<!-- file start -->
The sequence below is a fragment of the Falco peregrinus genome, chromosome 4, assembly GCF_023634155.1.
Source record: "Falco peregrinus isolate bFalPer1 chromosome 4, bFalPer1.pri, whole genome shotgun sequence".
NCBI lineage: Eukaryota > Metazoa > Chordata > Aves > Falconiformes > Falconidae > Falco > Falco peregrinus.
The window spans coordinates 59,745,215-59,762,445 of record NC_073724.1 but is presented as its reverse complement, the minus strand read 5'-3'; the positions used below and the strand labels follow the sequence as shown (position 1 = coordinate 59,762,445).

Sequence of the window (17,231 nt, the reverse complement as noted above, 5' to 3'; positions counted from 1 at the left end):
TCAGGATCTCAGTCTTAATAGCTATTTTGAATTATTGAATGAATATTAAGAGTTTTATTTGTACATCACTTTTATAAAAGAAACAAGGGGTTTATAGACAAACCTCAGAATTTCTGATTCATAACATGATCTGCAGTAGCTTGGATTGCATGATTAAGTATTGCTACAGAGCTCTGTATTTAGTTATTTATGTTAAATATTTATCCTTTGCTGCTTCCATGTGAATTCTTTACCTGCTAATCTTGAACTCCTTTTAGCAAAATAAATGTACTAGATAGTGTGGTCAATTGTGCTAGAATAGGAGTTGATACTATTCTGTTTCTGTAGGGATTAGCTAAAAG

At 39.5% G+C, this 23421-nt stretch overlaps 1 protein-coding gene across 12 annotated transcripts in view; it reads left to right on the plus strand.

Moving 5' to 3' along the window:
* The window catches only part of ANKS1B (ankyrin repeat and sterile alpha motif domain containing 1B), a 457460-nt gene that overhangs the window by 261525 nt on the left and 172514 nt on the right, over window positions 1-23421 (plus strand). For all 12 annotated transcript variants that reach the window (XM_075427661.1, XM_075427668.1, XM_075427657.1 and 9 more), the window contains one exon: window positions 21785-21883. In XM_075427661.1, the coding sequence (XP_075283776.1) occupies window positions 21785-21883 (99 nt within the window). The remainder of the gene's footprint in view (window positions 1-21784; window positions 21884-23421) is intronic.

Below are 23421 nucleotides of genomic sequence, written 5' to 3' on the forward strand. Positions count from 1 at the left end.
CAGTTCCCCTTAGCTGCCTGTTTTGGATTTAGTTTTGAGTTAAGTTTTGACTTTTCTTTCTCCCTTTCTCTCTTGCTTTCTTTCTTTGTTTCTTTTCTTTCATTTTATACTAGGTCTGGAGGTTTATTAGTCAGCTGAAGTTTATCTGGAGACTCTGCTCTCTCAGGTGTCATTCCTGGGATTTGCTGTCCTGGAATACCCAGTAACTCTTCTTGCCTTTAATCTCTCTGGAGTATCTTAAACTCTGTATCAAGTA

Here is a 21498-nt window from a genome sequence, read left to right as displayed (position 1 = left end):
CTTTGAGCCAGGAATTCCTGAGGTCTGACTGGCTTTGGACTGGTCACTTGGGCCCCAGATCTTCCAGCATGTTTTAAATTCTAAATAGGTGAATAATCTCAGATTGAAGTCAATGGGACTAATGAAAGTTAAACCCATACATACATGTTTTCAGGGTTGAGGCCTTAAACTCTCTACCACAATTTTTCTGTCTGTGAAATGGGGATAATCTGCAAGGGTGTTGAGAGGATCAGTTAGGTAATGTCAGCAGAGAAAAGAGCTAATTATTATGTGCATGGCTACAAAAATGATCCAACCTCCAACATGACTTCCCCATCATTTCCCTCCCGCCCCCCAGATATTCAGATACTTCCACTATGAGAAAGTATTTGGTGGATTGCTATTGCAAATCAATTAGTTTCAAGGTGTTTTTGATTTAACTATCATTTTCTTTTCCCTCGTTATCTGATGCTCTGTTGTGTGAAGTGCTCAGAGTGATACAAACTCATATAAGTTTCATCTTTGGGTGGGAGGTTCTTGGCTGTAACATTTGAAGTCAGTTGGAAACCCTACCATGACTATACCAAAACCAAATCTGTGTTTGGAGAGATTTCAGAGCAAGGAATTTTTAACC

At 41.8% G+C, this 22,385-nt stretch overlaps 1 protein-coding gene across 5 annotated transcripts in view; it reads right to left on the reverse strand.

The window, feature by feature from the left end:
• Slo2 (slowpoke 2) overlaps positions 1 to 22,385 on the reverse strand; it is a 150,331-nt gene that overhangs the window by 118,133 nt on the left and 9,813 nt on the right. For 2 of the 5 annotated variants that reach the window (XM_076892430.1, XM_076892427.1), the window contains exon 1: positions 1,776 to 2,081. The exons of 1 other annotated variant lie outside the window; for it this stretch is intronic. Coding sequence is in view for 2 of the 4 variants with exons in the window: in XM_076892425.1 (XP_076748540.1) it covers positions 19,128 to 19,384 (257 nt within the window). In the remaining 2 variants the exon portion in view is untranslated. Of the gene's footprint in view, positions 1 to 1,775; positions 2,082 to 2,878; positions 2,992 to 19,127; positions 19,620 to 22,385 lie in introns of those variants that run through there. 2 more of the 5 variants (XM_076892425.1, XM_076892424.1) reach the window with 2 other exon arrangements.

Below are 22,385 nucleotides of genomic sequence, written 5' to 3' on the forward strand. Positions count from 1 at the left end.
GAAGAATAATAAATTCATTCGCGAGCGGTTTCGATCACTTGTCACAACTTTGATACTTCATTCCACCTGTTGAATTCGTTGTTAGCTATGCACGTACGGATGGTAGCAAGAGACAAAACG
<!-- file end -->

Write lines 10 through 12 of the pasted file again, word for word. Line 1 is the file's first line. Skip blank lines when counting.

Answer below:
Below are 23421 nucleotides of genomic sequence, written 5' to 3' on the forward strand. Positions count from 1 at the left end.
CAGTTCCCCTTAGCTGCCTGTTTTGGATTTAGTTTTGAGTTAAGTTTTGACTTTTCTTTCTCCCTTTCTCTCTTGCTTTCTTTCTTTGTTTCTTTTCTTTCATTTTATACTAGGTCTGGAGGTTTATTAGTCAGCTGAAGTTTATCTGGAGACTCTGCTCTCTCAGGTGTCATTCCTGGGATTTGCTGTCCTGGAATACCCAGTAACTCTTCTTGCCTTTAATCTCTCTGGAGTATCTTAAACTCTGTATCAAGTA

Here is a 21498-nt window from a genome sequence, read left to right as displayed (position 1 = left end):